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Jeriah wrote:I think you mean "fully enclosed hilt" as in "basket hilt." The pommel (derived from the French pomme meaning apple) is the (usually round or sort of round) solid thing at the bottom end, below the hilt, which functions primarily as a counterweight for the blade. They can also be used as a striking surface, but in an "icepick" motion, not a punching motion. Both this, and punching with the basket hilt/guard, are effective maneuvers that were widely used historically, although primarily as part of a setup for a killing blow with the blade.
Ethical_Weasel wrote:One would think that with the effects a katana has on unarmoured flesh and bone, it would be the optimal close combat weapon. A saber would do a lot of damage, strangely enough though, historically most sabers were not sharpened (I know it sounds odd but it is true, an unsharpened blade can still cut.).
And to add to the earlier comments about the Ninja-to, technically you would have a better chance using a Wakazashi, it's around the same length and is curved for added cutting power. It is also important to note that the "Ninja-to" was never actually used by ninjas, that is just a common misconception.
King Tiridates wrote:When I said Ninja-to, I meant all straight, single edged blades and swords carried by Ninja and similar types.
The Tokagure carried theirs in shorter sheaths to accomadate messages, blinding powders, etc. The sheathes were frequently reinforced so they could be used to club an opponet, or to fend off an attack, among other things.
They used the extremely long sageo to create web like seats in trees for observation, or for other purposes.
The sword itself (while sheathed) could be used as boost step for going over or up a wall, and the long sageo would be used to haul it back up to them.
This was possible because of the generaly large tsuba.
Some other similar weapons were shorter, curved blades meant for close quarters, and frequently had little or no tsuba, to prevent a large profile under clothing, and to prevent it from snagging, as well.
The Ninja-ken that I refer too from the Tokagure were frequently not nearly as sharp or expensive (and were therefore made thicker, due to the lack of quality steel) as a katana, and they made up for the lack of edge, length, and curved cutting surface with brutal, full body-weight, slamming cuts, designed to cause huge trauma to the limbs and trunk of the opponet.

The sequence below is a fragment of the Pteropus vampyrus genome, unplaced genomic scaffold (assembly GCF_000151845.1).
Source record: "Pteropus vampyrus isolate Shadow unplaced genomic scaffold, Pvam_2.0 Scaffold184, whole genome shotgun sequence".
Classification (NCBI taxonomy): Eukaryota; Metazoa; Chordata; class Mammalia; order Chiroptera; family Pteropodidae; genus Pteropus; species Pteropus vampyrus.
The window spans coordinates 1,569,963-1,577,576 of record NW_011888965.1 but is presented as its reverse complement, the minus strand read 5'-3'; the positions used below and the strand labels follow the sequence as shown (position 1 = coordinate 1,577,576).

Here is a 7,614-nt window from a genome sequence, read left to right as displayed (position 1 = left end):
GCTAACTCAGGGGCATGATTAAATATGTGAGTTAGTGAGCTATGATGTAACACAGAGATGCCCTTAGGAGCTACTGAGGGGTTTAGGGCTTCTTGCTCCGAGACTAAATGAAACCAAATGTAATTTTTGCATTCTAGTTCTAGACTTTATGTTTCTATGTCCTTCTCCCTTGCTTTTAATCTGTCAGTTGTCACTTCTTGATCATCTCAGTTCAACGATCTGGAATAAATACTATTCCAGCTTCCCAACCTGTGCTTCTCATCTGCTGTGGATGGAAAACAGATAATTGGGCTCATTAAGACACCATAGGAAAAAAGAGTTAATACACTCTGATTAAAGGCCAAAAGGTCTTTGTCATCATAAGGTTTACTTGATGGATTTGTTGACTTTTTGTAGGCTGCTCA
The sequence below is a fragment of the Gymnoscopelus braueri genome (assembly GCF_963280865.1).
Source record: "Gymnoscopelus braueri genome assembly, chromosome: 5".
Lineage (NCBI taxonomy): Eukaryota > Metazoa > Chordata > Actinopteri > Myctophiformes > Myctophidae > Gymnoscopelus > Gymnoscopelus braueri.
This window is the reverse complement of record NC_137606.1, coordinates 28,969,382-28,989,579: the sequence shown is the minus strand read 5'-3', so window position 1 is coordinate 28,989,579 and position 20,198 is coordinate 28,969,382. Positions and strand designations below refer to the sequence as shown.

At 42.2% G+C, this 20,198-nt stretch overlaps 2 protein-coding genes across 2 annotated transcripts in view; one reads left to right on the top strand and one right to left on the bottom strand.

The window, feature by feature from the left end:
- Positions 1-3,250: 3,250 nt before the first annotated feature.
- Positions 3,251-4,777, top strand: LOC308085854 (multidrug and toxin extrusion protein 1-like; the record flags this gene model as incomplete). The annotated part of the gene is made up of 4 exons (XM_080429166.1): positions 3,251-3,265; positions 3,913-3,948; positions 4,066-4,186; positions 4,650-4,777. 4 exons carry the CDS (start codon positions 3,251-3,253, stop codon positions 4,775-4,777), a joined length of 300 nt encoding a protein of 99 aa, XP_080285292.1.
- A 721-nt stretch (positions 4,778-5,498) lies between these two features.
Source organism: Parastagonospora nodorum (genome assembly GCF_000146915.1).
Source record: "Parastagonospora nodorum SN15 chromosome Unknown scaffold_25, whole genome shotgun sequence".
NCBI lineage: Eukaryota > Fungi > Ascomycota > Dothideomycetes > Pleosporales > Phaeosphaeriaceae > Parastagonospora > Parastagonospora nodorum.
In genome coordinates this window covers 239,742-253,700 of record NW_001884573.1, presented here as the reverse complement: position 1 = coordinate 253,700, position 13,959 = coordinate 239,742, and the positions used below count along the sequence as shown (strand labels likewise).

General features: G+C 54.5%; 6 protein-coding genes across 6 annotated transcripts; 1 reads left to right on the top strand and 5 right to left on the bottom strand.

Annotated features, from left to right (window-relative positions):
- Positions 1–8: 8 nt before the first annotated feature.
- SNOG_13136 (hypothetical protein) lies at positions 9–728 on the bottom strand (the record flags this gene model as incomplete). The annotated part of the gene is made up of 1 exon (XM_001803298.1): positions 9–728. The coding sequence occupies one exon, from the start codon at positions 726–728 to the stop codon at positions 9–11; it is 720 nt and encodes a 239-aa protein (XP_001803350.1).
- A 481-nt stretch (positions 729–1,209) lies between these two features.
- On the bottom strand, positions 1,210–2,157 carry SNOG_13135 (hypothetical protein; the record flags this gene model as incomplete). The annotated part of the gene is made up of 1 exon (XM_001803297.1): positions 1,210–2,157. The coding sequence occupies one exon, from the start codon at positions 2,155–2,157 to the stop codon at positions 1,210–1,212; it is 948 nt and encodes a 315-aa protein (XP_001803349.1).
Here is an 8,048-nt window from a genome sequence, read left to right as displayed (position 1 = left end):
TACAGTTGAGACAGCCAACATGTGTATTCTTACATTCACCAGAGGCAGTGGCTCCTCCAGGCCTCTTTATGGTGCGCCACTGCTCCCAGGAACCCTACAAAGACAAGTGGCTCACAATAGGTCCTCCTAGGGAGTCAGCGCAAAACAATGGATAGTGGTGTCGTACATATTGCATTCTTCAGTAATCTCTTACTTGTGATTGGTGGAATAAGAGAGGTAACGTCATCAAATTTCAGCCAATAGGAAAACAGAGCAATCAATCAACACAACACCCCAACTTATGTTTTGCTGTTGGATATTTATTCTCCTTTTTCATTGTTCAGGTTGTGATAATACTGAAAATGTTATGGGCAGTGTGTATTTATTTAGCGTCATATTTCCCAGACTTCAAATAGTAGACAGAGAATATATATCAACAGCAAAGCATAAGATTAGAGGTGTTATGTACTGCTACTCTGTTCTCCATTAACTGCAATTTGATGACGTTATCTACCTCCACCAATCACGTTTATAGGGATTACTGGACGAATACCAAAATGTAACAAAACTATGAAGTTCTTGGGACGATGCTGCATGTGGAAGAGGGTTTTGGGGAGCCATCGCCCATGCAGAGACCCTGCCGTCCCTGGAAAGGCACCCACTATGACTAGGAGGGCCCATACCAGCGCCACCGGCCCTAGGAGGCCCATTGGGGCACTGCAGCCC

Jeriah wrote:SMERSH: what weapons do you believe the ninja used?
Where do you believe the myth of the ninjato came from?
Skaramine wrote:snip...even if they have to put a folding stock AK in a tennis racket case.
Doctor Z. wrote:D. Tomcat ends up drinking some form of frothy, fermented, adult beverage from Lordrahl’s skull.
Skaramine wrote:Katana's are labor intensive. They take 1000 blows to forge, and the steel is folded multiple times in the forging. And they were built strong, to smash through an enemy samurai's helmet and cause intensive skull trauma with a sharp flick of the wrist, as well as being a headcutter blade.
Katanas were owned by the wealthy and by nobles.
But they weren't the only swords. The so-called ninja-to's were along the lines of peasant swords - but who in 20th or 21st Century Western lands would buy a "peasant sword?" An so, clever people marketed cheapo blades as "the mystic weapon of the ninja!"
Skaramine wrote:SMERSH wrote:actually, it became illegal for peasants to possess swords when the samurai class was "grandfathered."
That was eventually the case. But I'm certain not every poor person gave away their blade to be melted down.
Skaramine wrote:Modern gun companies use the same tricks by putting rails and crap on pistols.
hunter wrote:Skaramine wrote:Modern gun companies use the same tricks by putting rails and crap on pistols.
Stupid light rails! Who needs to identify targets anyways. Chances are its probably a burglar and not your teenage daughter sneaking back into the house.
And even if you have your weapon light on your teenaged daughter, you now suddenly have, unless you mount your light 90 degrees to the bore, YOUR PISTOL aimed at her. Yes. Good firearms safety.
Marines who've been dealing with their co-workers levelling weapon-mounted lights at them in the course of conversation in the sandbox most vociferously do not like weapon-mounted lights in conjunction with poorly trained fellows. Not to say a weapon-mounted light isn't a good thing with proper training (ie: not using it as a searchlight but to blind an opponent and identify them) but you've got too many people thinking their 1911, their 870, or their M-16 are glorified flashlights that shoot bullets, and point the muzzles at everything they want to light up, in violation of Rule #3 - do not point your weapon at anything you do not want to destroy.
'Nuff said, hunter. Chew on that logic for a few minutes.
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